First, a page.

Honestly, the fact that we don’t know most of what’s in our own oceans is enough existential terror on its own.
Trivia Fact: More people have walked on the Moon than visited the bottom of the Mariana Trench, the deepest part of the ocean.
Anyway, theories that we’d found some kind of undersea god-monster went wild when NOAA confirmed that the Bloop was not something we human underlings could have produced. They even threw open the floodgates by saying it was “possibly biological.”
Of course that came with a huge asterisk, with representatives trying to make clear that a biological origin was just a possibility someone threw at a wall since we had absolutely no idea what the Bloop was.
Before we get really wild with Bloop theories, many gravitated towards something more easily grasped. Ergo, the Bloop was largely attributed to a really big pod of whales. Unfortunately, whales simply are not loud enough to produce a noise like the Bloop, and a group of whales isn’t going to realistically be big enough to make the noises we want.
Alright, fine. Since NOAA did tell us tinfoil hat enthusiasts that the Bloop was possibly biological, it’s time to add megalodon into the ring. That, and a bunch of other old, ancient creatures that were super big as a product of their time.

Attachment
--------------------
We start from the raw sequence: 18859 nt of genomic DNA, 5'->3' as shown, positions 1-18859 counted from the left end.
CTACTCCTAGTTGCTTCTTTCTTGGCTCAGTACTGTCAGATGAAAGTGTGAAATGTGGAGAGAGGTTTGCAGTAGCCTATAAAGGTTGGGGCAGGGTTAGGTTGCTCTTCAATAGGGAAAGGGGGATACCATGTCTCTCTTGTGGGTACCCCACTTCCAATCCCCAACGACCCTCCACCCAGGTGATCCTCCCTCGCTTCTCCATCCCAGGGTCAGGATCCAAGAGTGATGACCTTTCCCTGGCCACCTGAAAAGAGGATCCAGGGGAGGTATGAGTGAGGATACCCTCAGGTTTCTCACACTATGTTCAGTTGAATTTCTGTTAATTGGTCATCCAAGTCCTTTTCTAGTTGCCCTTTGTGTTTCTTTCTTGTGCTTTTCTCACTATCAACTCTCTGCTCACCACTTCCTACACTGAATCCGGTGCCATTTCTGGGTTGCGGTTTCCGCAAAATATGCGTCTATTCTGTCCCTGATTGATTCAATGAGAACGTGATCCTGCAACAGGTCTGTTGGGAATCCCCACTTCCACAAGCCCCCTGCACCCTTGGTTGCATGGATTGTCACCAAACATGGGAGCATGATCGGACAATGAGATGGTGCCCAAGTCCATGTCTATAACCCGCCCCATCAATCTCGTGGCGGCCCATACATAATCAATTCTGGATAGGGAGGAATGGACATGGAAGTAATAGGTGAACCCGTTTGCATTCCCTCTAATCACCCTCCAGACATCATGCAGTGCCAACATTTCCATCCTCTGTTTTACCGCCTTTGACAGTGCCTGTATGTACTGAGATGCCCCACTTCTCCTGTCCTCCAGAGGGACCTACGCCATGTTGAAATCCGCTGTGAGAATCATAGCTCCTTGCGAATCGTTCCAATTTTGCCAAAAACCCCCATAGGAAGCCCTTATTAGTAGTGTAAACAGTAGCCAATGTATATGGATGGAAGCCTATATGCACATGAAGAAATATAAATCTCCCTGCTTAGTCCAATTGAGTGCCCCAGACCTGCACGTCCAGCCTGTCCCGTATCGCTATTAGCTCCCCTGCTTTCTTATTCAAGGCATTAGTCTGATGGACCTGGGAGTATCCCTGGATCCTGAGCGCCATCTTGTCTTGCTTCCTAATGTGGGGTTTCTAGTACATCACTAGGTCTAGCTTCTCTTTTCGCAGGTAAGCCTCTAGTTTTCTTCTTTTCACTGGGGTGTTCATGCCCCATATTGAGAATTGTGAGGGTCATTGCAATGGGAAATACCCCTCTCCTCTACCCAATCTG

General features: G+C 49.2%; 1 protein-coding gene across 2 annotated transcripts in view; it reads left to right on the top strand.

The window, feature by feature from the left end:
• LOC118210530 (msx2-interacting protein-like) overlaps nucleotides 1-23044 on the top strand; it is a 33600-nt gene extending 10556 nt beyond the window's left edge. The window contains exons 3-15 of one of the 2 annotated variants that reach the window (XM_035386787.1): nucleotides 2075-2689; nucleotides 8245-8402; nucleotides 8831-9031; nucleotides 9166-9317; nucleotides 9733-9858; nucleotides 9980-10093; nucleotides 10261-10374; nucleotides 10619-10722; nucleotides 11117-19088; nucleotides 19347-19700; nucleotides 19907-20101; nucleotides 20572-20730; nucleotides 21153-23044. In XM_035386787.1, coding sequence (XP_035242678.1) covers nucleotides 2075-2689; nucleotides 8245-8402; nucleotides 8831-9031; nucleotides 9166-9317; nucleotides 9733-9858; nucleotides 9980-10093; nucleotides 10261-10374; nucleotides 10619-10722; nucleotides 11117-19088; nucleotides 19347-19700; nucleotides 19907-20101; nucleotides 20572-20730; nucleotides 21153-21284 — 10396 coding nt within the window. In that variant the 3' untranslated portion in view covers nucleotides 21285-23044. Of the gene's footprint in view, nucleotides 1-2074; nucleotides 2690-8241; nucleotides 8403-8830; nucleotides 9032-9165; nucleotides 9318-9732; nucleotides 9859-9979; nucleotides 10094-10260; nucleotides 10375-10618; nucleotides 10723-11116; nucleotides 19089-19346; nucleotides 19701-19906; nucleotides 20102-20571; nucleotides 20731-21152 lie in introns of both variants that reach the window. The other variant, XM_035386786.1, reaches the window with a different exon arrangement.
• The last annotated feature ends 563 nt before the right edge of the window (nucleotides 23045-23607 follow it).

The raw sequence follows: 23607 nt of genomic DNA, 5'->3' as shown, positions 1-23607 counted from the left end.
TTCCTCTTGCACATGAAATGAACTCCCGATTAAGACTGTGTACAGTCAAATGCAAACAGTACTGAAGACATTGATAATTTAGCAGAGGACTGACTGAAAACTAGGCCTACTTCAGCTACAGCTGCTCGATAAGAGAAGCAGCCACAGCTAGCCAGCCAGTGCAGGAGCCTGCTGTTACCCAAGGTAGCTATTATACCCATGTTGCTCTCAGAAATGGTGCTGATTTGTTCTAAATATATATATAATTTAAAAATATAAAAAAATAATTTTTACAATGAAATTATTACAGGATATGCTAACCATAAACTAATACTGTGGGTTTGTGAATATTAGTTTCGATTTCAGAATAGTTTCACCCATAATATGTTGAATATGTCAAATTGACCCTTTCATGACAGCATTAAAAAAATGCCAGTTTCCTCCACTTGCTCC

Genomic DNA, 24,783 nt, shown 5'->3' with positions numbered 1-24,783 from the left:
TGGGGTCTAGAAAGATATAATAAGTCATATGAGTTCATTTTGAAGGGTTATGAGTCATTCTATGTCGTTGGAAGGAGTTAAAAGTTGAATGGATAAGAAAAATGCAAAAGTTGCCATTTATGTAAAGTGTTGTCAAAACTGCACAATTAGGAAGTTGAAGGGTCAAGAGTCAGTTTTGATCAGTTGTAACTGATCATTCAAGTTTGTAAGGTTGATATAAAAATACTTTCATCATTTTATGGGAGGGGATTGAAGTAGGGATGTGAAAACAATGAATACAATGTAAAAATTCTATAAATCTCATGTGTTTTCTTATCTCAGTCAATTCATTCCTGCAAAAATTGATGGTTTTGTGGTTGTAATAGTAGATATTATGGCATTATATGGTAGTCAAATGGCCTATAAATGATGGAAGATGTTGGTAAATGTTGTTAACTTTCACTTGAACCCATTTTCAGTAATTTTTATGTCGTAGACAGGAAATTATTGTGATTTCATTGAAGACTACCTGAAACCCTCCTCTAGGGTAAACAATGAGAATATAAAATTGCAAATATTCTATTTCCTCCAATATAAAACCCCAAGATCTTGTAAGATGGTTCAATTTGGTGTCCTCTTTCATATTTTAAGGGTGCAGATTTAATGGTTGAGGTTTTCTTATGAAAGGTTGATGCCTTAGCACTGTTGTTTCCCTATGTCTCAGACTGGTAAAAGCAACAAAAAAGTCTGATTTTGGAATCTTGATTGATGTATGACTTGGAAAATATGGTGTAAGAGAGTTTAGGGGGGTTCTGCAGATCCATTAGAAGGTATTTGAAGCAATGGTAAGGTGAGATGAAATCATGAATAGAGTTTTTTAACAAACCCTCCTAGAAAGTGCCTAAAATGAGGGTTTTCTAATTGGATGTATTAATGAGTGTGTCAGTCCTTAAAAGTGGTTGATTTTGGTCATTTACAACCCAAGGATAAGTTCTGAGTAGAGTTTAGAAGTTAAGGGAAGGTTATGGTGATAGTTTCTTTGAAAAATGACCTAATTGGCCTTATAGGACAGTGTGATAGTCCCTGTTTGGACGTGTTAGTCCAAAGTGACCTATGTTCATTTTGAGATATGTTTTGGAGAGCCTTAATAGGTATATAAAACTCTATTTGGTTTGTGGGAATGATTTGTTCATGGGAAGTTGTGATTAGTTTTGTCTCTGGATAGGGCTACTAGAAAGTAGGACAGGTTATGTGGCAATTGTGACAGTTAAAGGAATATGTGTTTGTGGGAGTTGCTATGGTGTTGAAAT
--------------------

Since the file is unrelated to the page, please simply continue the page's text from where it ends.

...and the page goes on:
While it could have been an animal, it was largely agreed upon that no animal we know of would be able to make a low-frequency sound as loud as the Bloop.
Luckily, our theory crafting friends had a pretty neat card up their sleeve.
The Call of Cthulhu
If you’re a fan of cosmic horror, you’ve likely heard of (or maybe read) H.P. Lovecraft’s work. Either that or you only know he did the big squid monster (Cthulhu) and that Lovecraft was extraordinarily racist. Seriously, even contemporary authors of his time (the early 1900s) thought he was on the far end of racism.
Lovecraft’s Cthulhu mythos, as you might imagine, outlines a lot of the ins and outs of Cthulhu. Well, as much of Cthulhu one could outline while still remaining on-theme for cosmic horror.